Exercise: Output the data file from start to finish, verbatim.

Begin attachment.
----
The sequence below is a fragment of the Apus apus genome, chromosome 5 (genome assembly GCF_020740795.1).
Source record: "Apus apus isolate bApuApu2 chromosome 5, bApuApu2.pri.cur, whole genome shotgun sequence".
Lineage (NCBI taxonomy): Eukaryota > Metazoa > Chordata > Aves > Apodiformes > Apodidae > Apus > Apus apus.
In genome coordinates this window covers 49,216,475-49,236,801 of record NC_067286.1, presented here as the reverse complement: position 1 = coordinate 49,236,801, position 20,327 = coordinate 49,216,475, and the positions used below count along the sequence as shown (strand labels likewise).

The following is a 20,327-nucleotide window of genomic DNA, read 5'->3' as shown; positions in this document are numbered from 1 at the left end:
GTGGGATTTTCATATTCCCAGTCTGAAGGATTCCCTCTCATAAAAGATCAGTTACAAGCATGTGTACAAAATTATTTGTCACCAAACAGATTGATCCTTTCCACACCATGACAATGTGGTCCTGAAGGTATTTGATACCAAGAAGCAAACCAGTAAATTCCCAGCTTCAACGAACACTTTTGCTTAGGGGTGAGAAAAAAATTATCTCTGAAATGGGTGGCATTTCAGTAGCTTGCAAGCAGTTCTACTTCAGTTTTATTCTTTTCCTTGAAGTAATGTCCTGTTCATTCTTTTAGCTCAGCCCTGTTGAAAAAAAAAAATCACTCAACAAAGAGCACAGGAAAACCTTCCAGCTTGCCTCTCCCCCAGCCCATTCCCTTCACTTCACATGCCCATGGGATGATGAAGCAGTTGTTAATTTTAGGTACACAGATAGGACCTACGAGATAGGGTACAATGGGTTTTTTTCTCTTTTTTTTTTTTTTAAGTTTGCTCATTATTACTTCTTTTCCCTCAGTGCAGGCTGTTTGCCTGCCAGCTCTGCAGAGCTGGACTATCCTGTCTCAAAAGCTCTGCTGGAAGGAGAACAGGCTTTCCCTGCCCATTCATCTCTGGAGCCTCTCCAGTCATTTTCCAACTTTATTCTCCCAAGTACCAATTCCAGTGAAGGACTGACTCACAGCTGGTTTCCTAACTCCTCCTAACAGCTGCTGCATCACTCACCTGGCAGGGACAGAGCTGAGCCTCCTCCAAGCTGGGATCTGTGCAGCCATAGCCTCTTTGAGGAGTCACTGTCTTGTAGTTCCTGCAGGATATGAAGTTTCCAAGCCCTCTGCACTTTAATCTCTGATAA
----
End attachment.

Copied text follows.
The sequence below is a fragment of the Apus apus genome, chromosome 5 (genome assembly GCF_020740795.1).
Source record: "Apus apus isolate bApuApu2 chromosome 5, bApuApu2.pri.cur, whole genome shotgun sequence".
Lineage (NCBI taxonomy): Eukaryota > Metazoa > Chordata > Aves > Apodiformes > Apodidae > Apus > Apus apus.
In genome coordinates this window covers 49,216,475-49,236,801 of record NC_067286.1, presented here as the reverse complement: position 1 = coordinate 49,236,801, position 20,327 = coordinate 49,216,475, and the positions used below count along the sequence as shown (strand labels likewise).

The following is a 20,327-nucleotide window of genomic DNA, read 5'->3' as shown; positions in this document are numbered from 1 at the left end:
GTGGGATTTTCATATTCCCAGTCTGAAGGATTCCCTCTCATAAAAGATCAGTTACAAGCATGTGTACAAAATTATTTGTCACCAAACAGATTGATCCTTTCCACACCATGACAATGTGGTCCTGAAGGTATTTGATACCAAGAAGCAAACCAGTAAATTCCCAGCTTCAACGAACACTTTTGCTTAGGGGTGAGAAAAAAATTATCTCTGAAATGGGTGGCATTTCAGTAGCTTGCAAGCAGTTCTACTTCAGTTTTATTCTTTTCCTTGAAGTAATGTCCTGTTCATTCTTTTAGCTCAGCCCTGTTGAAAAAAAAAAATCACTCAACAAAGAGCACAGGAAAACCTTCCAGCTTGCCTCTCCCCCAGCCCATTCCCTTCACTTCACATGCCCATGGGATGATGAAGCAGTTGTTAATTTTAGGTACACAGATAGGACCTACGAGATAGGGTACAATGGGTTTTTTTCTCTTTTTTTTTTTTTTAAGTTTGCTCATTATTACTTCTTTTCCCTCAGTGCAGGCTGTTTGCCTGCCAGCTCTGCAGAGCTGGACTATCCTGTCTCAAAAGCTCTGCTGGAAGGAGAACAGGCTTTCCCTGCCCATTCATCTCTGGAGCCTCTCCAGTCATTTTCCAACTTTATTCTCCCAAGTACCAATTCCAGTGAAGGACTGACTCACAGCTGGTTTCCTAACTCCTCCTAACAGCTGCTGCATCACTCACCTGGCAGGGACAGAGCTGAGCCTCCTCCAAGCTGGGATCTGTGCAGCCATAGCCTCTTTGAGGAGTCACTGTCTTGTAGTTCCTGCAGGATATGAAGTTTCCAAGCCCTCTGCACTTTAATCTCTGATAA